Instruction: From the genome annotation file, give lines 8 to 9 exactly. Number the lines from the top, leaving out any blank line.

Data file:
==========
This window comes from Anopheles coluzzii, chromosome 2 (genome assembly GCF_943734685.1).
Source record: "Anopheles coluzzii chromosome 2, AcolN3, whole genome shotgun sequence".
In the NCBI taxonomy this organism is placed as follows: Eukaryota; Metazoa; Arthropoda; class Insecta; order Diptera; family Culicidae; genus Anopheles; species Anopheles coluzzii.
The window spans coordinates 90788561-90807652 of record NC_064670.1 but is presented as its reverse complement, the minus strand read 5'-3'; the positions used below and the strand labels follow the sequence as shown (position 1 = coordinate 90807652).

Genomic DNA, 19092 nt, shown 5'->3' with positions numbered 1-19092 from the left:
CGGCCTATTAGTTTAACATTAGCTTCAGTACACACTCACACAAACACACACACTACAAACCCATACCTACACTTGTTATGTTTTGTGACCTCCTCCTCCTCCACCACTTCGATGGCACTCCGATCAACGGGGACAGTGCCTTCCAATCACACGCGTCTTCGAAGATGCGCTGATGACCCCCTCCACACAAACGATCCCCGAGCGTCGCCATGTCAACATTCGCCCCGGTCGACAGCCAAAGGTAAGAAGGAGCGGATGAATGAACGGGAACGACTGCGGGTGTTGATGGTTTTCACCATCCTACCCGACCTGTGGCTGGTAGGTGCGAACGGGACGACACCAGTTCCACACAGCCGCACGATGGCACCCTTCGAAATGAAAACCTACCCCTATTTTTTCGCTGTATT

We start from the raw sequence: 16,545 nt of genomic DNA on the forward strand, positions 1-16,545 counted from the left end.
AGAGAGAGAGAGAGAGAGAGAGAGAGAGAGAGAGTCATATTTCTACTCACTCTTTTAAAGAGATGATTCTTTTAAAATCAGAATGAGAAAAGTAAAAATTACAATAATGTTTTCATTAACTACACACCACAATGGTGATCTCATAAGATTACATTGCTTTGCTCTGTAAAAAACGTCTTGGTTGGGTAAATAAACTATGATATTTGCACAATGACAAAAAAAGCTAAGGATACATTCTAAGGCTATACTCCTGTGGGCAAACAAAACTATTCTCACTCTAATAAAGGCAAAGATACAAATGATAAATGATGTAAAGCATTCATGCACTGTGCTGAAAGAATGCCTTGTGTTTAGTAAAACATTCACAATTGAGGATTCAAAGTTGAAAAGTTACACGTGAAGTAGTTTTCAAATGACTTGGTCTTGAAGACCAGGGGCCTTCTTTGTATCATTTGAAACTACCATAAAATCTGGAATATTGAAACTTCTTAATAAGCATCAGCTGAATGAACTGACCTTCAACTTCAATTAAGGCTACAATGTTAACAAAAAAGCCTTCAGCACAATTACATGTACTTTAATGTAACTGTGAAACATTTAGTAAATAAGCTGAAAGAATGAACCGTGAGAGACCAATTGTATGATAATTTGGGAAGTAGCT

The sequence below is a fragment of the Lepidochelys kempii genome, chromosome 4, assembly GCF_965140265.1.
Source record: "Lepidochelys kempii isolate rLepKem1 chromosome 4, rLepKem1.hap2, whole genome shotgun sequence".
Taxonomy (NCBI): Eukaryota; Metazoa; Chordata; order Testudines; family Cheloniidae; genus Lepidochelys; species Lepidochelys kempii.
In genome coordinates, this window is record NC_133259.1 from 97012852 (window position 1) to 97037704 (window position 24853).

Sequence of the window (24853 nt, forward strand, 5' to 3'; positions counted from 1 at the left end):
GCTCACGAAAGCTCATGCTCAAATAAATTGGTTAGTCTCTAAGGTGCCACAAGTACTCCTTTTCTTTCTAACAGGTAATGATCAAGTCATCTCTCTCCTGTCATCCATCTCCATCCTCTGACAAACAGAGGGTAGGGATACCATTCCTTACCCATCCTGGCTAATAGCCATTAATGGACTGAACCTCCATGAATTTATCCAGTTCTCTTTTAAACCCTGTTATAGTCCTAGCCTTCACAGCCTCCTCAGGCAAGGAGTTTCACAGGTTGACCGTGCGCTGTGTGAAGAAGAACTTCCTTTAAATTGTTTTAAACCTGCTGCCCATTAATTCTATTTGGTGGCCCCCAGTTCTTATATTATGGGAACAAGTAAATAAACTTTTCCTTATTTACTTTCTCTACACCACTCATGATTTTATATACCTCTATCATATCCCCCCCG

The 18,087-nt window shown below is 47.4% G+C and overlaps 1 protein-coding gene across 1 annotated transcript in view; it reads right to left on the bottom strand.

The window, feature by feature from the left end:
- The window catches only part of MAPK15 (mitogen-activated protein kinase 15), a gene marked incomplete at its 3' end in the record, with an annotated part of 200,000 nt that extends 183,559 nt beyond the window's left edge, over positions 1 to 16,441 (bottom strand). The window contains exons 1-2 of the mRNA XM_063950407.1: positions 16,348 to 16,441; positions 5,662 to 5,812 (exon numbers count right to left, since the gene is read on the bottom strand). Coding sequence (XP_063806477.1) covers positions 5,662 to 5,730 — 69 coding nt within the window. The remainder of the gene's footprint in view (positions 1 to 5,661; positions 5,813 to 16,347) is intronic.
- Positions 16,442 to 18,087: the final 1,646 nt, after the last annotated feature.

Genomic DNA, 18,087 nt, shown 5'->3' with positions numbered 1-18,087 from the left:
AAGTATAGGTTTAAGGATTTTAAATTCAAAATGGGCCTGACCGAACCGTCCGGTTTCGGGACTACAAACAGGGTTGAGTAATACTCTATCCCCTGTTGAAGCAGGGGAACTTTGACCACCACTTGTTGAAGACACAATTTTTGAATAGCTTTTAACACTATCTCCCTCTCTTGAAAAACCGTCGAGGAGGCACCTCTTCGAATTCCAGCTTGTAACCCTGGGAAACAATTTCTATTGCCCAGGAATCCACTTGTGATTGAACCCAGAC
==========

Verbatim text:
AGAGAGAGAGAGAGAGAGAGAGAGAGAGAGAGAGTCATATTTCTACTCACTCTTTTAAAGAGATGATTCTTTTAAAATCAGAATGAGAAAAGTAAAAATTACAATAATGTTTTCATTAACTACACACCACAATGGTGATCTCATAAGATTACATTGCTTTGCTCTGTAAAAAACGTCTTGGTTGGGTAAATAAACTATGATATTTGCACAATGACAAAAAAAGCTAAGGATACATTCTAAGGCTATACTCCTGTGGGCAAACAAAACTATTCTCACTCTAATAAAGGCAAAGATACAAATGATAAATGATGTAAAGCATTCATGCACTGTGCTGAAAGAATGCCTTGTGTTTAGTAAAACATTCACAATTGAGGATTCAAAGTTGAAAAGTTACACGTGAAGTAGTTTTCAAATGACTTGGTCTTGAAGACCAGGGGCCTTCTTTGTATCATTTGAAACTACCATAAAATCTGGAATATTGAAACTTCTTAATAAGCATCAGCTGAATGAACTGACCTTCAACTTCAATTAAGGCTACAATGTTAACAAAAAAGCCTTCAGCACAATTACATGTACTTTAATGTAACTGTGAAACATTTAGTAAATAAGCTGAAAGAATGAACCGTGAGAGACCAATTGTATGATAATTTGGGAAGTAGCT

The sequence below is a fragment of the Lepidochelys kempii genome, chromosome 4, assembly GCF_965140265.1.